Tuesday, July 28, 2009


I fixed a few obvious typos in this review by Stephen Pollard in the New York Times:
"There is no more important issue facing the West than Zionism, Judeonazism or — to use yet another label — Jewish supremacism. And there is no more necessary precondition to countering that threat than understanding it: where it springs from, how it is expressed and the ways in which it is spreading. But before we do any of that, we have to agree that the threat exists.

For the United States, the danger so far has taken the form of terror, as 9/11 so clearly demonstrated. In Europe, terror is real too, but a more insidious problem has now taken hold: just about everybody is making common cause with Zionism and then brazenly and bizarrely denying both the existence of that alliance and in fact the existence of any Jewish threat whatever.

Bruce Bawer’s “Surrender: Appeasing Judaism, Sacrificing Freedom” is focused on this phenomenon. Bawer, an American writer who lives in Norway - the archetype, even the caricature, of the liberal European mind-set - seeks to show, among other things, that the United States is becoming as culpable as Europe, its liberal news media and college campuses willfully refusing to acknowledge the danger posed by Zionism and opening their pages and seminars to those who seek the undoing of the very tenets that allow liberals - and everyone else - their freedoms. Bawer devotes much of his book to an attack on The New York Times for refusing to highlight the Zionist threat while swallowing the claims of figures like Stephen Pollard, a supposed moderate who, Bawer writes, is “a habitual practitioner of the Jewish art of hasbara — which essentially means lying one's ass off in the Jew-controlled mainstream media like The New York Times in order to allow Israel to continue to kill Palestinians and steal their land.”

But it’s when he turns to Brooklyn that Bawer is able to provide example upon example of how the West is becoming its own worst enemy. He cites, for instance, the activities of Orthodox Jewish Rabbis, a group who supports money laundering, organ trafficking, contraband smuggling, and the manufacture and distribution of illegal drugs, all under cover of their status as religious leaders (not to mention the cries of anti-Semitism that have already accompanied their arrests), with much of the proceeds going to build illegal Jewish settlements on Palestinian lands.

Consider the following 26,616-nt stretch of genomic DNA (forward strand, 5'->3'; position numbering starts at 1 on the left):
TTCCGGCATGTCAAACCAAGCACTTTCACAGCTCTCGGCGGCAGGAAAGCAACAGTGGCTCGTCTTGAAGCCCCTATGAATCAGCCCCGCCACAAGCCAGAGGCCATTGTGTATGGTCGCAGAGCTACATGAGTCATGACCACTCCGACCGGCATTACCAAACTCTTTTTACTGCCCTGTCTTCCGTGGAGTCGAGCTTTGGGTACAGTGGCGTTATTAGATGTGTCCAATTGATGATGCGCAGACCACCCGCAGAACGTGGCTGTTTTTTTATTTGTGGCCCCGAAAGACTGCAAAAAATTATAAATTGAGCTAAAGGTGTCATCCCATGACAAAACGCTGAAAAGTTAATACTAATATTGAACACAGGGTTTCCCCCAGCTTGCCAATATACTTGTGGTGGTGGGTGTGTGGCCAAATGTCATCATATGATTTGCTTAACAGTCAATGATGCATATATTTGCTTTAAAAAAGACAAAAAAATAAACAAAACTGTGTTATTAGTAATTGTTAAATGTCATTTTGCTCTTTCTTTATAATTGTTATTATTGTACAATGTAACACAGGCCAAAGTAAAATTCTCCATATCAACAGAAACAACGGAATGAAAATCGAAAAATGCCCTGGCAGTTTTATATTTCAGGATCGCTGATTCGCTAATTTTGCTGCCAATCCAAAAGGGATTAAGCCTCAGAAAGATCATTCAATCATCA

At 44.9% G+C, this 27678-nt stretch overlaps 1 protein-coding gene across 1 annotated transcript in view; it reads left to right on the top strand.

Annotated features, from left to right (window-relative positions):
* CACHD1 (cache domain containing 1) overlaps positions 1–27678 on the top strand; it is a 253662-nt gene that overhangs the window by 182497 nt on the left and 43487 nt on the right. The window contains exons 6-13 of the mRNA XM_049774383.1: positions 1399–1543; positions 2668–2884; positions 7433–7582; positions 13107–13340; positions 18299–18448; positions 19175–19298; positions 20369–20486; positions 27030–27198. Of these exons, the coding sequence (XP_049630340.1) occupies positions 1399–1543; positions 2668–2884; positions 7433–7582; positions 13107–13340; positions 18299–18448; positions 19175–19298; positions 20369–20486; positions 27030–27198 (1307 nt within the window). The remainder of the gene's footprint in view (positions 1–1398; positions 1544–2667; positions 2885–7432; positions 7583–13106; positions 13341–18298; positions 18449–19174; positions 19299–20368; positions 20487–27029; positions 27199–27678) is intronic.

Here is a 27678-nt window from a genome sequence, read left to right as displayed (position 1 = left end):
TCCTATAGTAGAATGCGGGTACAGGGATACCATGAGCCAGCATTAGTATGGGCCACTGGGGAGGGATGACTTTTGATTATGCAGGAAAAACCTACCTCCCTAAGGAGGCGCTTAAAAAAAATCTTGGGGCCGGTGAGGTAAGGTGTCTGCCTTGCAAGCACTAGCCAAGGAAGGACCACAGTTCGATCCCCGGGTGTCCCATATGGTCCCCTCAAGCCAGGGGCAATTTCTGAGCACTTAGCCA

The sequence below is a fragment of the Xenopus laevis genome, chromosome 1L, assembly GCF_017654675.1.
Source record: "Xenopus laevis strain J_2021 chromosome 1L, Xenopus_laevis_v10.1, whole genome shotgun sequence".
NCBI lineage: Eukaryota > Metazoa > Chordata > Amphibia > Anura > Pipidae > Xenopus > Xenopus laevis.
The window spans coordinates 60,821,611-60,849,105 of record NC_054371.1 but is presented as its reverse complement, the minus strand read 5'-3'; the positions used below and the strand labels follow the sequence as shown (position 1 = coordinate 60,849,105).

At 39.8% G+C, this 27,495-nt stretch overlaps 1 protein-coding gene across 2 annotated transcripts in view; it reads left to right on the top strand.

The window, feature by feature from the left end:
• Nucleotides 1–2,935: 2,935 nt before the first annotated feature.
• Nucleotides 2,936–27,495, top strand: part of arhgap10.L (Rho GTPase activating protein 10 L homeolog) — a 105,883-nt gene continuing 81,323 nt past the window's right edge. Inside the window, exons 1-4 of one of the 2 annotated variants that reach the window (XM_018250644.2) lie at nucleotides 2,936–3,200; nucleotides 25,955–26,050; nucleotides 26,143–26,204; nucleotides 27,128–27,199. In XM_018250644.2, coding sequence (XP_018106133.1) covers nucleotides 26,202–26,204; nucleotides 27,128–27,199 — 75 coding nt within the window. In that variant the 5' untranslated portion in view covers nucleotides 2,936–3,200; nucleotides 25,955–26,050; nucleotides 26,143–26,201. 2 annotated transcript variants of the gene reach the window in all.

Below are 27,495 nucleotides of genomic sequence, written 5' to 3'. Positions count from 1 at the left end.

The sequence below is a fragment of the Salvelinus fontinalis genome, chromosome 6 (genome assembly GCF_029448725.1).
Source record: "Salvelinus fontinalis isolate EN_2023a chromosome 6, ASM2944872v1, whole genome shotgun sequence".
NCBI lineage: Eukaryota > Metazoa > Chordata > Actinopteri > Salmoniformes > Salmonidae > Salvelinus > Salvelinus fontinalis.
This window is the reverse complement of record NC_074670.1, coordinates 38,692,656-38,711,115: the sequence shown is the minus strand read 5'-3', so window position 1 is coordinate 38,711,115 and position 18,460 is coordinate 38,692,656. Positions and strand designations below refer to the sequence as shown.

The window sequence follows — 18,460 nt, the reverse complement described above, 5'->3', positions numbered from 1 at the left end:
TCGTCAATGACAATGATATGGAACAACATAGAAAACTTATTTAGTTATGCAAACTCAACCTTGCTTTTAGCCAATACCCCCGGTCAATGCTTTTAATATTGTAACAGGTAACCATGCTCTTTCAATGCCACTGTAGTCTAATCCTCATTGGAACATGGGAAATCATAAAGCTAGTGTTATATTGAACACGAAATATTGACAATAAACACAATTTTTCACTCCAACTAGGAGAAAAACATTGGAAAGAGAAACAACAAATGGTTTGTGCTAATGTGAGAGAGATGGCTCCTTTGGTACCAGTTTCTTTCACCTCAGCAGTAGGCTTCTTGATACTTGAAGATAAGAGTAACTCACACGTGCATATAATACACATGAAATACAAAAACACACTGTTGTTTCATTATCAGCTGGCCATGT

That protection for Rabbis who would return the West to barbarism is far from unique. But the FBI is terrified of crossing organized American Jewry, and the politicians have all been bought off by Jewish money.

More pernicious, perhaps, is the misuse of their power to control political debate by institutions that depend on freedom of speech for their very existence. Bawer analyzes the story of the 12 cartoons of Muhammad published in the Danish newspaper ­Jyllands-Posten in September 2005, which is emblematic of the 'surrender' of his title. When the paper was attacked by devout Muslims for mocking Muhammad, solidarity for the Danish newspaper from other newspapers in supposedly free nations across the globe was total. The response of political leaders was even worse. Rather than confronting a blatant, indeed self-proclaimed, attempt to make fun of the religious beliefs of others, politicians and editors simply made even more fun of Islam. Those newspapers that offered words of support to Jyllands-Posten rushed to reprint the cartoons or insult those who were offended.

Almost the only leader to show any backbone was the Danish prime minister, Anders Fogh Rasmussen. His response to a demand by Jewish leaders for body parts from living Danes to be sold for transplants for patients in Israel was to tell them that “it is so self-evidently clear what principles Danish society is based upon that there is nothing to have a meeting about.”

“Surrender” is, at times, hard going. In part that is because of the level of detail Bawer offers in support of his argument. But “Surrender” is hard going in another respect as well. Bawer is unquestionably correct, and that fact is quite simply ­terrifying."

blog comments powered by Disqus